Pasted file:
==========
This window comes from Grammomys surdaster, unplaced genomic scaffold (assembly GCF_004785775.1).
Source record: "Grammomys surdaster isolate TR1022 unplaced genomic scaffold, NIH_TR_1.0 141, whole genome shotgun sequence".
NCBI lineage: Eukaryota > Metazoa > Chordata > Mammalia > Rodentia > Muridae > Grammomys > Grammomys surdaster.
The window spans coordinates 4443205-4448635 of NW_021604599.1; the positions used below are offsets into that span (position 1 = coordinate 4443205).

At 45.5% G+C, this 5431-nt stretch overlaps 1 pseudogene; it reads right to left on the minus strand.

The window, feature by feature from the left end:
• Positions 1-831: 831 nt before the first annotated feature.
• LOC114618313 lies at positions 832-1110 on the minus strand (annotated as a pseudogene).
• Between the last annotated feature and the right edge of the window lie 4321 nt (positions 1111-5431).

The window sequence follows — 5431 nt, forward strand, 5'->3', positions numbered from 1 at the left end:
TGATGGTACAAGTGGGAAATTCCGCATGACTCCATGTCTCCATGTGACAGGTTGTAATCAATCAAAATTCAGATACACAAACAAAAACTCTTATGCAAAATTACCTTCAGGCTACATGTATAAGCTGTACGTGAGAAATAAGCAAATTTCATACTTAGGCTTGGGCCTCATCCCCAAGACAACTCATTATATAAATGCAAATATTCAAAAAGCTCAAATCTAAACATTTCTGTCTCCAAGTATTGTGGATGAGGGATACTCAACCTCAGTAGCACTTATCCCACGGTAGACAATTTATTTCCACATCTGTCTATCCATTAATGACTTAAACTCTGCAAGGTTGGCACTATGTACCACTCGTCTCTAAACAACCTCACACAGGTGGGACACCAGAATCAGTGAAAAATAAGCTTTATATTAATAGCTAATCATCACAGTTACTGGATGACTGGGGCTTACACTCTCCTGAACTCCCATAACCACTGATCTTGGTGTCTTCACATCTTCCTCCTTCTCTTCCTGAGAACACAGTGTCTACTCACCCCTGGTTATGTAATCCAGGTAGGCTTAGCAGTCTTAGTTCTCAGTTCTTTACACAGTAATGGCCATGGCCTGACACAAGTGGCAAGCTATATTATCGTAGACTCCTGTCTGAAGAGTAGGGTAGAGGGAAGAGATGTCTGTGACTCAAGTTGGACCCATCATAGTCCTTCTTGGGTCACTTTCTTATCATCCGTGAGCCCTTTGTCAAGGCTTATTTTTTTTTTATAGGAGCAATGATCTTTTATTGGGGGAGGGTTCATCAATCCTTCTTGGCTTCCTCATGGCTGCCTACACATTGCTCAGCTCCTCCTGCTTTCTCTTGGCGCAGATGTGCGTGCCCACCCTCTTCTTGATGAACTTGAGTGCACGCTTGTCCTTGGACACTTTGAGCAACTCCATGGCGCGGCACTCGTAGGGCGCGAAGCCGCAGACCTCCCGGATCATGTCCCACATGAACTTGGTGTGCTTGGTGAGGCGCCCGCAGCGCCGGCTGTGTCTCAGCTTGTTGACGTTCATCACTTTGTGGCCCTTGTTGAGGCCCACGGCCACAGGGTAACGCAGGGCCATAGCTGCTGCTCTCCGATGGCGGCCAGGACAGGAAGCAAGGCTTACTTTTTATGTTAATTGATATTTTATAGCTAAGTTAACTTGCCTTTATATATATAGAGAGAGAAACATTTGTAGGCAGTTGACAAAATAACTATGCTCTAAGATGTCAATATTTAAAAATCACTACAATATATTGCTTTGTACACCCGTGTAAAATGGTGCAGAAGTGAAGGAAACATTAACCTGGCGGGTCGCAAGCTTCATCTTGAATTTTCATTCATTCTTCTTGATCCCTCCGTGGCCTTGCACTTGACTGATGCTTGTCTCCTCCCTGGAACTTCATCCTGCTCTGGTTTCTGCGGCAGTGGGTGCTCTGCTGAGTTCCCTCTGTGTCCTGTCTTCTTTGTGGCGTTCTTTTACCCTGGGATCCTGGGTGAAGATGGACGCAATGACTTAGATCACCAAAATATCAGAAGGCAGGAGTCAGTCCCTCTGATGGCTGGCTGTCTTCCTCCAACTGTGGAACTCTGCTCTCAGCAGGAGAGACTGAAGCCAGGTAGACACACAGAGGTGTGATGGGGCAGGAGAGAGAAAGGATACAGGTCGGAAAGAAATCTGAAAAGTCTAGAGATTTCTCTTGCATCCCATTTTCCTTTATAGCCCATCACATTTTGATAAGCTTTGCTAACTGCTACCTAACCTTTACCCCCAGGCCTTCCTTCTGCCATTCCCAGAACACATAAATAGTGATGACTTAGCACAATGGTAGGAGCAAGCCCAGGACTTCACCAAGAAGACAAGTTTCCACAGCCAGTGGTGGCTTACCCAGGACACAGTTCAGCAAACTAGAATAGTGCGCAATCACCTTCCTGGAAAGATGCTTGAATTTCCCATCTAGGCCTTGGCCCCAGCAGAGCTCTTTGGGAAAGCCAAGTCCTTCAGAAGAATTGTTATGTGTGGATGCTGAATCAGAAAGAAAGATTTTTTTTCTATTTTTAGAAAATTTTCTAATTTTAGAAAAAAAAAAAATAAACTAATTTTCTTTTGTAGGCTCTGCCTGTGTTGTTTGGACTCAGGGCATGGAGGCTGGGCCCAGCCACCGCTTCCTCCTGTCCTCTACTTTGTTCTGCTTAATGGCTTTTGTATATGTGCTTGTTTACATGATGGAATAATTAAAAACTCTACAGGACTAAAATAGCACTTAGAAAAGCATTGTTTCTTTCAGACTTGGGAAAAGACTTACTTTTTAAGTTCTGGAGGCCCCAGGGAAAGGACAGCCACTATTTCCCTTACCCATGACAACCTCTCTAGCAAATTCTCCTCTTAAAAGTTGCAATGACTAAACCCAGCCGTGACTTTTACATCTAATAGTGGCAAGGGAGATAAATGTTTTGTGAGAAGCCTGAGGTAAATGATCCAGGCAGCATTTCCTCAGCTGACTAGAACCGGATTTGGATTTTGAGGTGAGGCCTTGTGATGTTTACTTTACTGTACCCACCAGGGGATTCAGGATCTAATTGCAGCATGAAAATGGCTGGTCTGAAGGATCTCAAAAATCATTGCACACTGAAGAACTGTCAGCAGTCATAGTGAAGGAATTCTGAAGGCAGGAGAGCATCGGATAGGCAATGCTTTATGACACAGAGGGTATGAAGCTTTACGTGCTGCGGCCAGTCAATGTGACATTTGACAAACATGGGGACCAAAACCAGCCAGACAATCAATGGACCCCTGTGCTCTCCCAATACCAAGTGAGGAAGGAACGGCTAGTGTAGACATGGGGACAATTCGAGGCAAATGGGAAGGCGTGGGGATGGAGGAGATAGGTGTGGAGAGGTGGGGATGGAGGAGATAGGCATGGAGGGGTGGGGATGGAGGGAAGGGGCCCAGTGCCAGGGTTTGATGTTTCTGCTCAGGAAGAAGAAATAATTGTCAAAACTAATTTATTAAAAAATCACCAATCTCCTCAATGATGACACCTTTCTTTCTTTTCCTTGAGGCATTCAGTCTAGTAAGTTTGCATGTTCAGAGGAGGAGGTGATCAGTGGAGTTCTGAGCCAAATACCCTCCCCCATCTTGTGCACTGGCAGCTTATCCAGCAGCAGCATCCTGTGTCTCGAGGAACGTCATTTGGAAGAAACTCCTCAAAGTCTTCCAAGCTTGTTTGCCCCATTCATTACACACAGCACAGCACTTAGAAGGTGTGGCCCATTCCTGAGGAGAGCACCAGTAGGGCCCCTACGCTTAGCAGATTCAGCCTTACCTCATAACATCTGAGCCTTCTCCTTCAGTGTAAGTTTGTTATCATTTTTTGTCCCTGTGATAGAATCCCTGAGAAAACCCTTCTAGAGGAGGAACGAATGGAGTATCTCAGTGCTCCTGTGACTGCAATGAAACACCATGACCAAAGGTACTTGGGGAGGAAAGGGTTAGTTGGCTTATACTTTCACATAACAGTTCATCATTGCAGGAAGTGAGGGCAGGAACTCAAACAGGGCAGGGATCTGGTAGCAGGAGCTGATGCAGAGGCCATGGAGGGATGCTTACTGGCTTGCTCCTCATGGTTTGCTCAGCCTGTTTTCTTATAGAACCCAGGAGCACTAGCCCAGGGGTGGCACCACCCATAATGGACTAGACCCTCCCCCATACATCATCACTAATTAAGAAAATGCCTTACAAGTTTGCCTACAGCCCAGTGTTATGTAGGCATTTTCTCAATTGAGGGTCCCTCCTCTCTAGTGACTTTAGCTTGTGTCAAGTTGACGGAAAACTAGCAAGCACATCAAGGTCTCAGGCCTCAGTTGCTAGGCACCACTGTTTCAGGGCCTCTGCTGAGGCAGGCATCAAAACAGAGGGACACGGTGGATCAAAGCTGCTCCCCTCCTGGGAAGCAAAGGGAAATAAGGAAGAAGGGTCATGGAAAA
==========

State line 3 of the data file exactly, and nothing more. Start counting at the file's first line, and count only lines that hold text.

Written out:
NCBI lineage: Eukaryota > Metazoa > Chordata > Mammalia > Rodentia > Muridae > Grammomys > Grammomys surdaster.